[Kisses him.

Itha. That kiss again; she runs division 2 of my lips. What an eye she casts on me? It twinkles like a star.

Bell. Come, my dear love, let's in and sleep together. Itha. O, that ten thousand nights were put in one, that we might sleep seven years together afore we wake. Bell. Come, amorous wag, first banquet, and then sleep. [Exeunt. 141


Enter 3 BARABAS, reading a letter.

Bar. "Barabas, send me three hundred crowns."

Plain Barabas: O, that wicked courtesan !

1 Dyce observes that "realm" was often written "ream." Marlowe was not much addicted to quibbling.

2 A musical term.

3 Scene: a room in Barabas' house.

He was not wont to call me Barabas.


"Or else I will confess :" I, there it goes:
But if I get him, coupe de gorge, for that.
He sent a shaggy tottered1 staring slave,
That when he speaks draws out his grisly beard,
And winds it twice or thrice about his ear;
Whose face has been a grindstone for men's swords;
His hands are hacked, some fingers cut quite off;
Who, when he speaks, grunts like a hog, and looks
Like one that is employed in catzerie 3

And crossbiting, such a rogue

As is the husband to a hundred whores :

And I by him must send three hundred crowns!
Well, my hope is, he will not stay there still;
And when he comes: O, that he were but here!


Pilia. Jew, I must have more gold.

Bar. Why, want'st thou any of thy tale?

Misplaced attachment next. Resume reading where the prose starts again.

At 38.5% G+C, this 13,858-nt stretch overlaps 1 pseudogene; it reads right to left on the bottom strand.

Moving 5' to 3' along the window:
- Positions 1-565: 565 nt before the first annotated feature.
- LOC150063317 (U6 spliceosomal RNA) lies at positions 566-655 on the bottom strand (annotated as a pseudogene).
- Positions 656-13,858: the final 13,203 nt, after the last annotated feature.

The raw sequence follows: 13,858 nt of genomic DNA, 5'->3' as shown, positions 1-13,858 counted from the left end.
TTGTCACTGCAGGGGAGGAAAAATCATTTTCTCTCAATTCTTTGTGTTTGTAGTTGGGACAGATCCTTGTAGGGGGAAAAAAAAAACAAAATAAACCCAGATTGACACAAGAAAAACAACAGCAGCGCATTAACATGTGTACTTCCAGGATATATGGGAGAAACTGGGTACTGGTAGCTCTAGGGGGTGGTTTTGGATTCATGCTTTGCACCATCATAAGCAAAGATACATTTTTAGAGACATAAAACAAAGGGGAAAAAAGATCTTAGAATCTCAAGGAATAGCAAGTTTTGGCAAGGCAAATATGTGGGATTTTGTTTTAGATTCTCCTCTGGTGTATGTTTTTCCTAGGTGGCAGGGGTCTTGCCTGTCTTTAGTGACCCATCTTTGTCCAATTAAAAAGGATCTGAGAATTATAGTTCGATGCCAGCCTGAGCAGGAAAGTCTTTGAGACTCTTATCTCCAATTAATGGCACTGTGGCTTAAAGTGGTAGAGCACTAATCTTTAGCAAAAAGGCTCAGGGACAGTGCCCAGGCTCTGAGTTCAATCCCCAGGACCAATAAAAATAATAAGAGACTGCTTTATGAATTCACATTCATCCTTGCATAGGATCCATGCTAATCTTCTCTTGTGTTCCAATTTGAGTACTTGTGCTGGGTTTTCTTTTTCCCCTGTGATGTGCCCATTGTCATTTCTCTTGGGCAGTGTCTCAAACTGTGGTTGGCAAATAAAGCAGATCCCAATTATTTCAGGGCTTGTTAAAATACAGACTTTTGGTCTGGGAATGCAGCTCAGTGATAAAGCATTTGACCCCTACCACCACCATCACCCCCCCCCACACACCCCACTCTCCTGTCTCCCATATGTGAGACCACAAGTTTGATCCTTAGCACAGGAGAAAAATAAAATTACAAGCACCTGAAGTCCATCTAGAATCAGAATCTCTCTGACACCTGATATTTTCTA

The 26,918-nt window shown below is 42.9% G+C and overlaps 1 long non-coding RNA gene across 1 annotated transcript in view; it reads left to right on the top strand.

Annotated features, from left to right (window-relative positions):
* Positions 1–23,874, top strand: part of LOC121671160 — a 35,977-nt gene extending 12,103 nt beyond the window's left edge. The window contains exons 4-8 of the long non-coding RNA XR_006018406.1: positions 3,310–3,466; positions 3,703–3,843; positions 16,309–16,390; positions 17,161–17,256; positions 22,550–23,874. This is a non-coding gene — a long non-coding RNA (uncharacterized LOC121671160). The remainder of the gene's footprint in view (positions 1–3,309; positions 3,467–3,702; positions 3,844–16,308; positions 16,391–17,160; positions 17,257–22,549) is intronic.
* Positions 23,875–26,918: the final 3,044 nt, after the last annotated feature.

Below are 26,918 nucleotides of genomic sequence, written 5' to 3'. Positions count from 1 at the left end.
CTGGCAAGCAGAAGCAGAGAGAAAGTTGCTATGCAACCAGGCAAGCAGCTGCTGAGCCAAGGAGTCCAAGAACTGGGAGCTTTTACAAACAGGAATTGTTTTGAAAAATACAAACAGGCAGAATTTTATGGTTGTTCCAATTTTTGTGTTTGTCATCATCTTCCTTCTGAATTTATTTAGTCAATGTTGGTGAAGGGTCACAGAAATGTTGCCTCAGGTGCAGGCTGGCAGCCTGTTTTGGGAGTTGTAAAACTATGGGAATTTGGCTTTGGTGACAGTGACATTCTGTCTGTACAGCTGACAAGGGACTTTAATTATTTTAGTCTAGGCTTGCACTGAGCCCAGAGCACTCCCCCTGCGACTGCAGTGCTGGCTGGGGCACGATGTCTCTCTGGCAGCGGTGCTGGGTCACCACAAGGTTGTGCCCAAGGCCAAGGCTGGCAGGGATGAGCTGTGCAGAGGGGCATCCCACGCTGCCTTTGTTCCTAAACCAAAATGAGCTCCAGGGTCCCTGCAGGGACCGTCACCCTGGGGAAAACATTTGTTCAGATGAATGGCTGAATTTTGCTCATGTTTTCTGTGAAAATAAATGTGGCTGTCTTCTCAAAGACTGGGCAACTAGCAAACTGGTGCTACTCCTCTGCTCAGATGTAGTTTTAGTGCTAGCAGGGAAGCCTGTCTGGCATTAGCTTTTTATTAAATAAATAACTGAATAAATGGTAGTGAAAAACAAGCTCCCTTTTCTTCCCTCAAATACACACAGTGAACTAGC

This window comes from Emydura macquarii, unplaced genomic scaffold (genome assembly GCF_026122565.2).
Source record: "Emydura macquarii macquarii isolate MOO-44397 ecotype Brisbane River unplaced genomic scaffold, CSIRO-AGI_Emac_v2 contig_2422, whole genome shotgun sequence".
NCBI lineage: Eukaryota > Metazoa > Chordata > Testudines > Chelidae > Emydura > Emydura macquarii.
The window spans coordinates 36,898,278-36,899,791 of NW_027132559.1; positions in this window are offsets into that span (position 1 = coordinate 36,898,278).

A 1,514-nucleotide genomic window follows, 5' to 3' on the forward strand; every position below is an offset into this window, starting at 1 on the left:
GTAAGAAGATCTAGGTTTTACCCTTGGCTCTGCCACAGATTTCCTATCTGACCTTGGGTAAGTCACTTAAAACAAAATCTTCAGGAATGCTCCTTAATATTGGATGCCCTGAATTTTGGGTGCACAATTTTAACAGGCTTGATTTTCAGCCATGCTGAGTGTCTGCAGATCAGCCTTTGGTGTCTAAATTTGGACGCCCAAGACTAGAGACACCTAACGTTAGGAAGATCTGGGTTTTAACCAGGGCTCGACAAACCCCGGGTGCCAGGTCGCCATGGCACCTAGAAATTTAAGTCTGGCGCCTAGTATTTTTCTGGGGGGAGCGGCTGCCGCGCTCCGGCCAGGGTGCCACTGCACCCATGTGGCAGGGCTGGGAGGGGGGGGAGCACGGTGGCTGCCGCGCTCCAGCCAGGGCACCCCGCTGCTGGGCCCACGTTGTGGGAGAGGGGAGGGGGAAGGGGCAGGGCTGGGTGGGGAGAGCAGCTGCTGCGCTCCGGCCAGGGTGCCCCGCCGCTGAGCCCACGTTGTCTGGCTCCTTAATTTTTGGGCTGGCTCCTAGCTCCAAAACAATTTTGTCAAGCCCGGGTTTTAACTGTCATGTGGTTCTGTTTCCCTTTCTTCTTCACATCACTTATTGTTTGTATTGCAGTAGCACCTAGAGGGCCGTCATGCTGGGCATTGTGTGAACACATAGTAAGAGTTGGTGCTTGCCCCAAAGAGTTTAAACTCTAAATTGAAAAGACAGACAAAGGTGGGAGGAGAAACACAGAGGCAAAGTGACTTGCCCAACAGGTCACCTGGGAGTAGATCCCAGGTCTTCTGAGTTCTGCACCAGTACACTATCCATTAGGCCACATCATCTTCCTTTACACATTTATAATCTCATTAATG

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Pilia. No; but three hundred will not serve his turn. 20 Bar. Not serve his turn, sir?

1 "Tottered" and "tattered" are used indifferently by old writers.

2 Cf. a somewhat similar description of a ruffian in Arden of Feversham:

"A lean-faced writhen knave,

Hawk-nosed and very hollow-eyed,

With mighty furrows in his stormy brows;
Long hair down his shoulders curled ;

His chin was bare, but on his upper lip

A mutchado which he wound about his ear."

3 A word formed from "catso."

4 Swindling.

Pilia. No, sir; and, therefore, I must have five hun

dred more.

Bar. I'll rather

Pilia. O good words, sir, and send it you were best; see, there's his letter.

[Gives letter. Bar. Might he not as well come as send; pray bid him come and fetch it; what he writes for you, ye shall have straight.

Pilia. I, and the rest too, or else



Bar. I must make this villain away. Please you dine with me, sir ;—and you shall be most heartily poisoned.

[Aside. Pilia. No, God-a-mercy. Shall I have these crowns? Bar. I cannot do it, I have lost my keys. Pilia. O, if that be all, I can pick ope your locks. Bar. Or climb up to my counting-house window : you know my meaning.

Pilia. I know enough, and therefore talk not to me of your counting-house. The gold, or know, Jew, it is in my power to hang thee.

Bar. I am betrayed.

'Tis not five hundred crowns that I esteem,

I am not moved at that: this angers me,

That he who knows I love him as myself,

Should write in this imperious vein. Why, sir,
You know I have no child, and unto whom
Should I leave all but unto Ithamore?



Pilia. Here's many words, but no crowns: the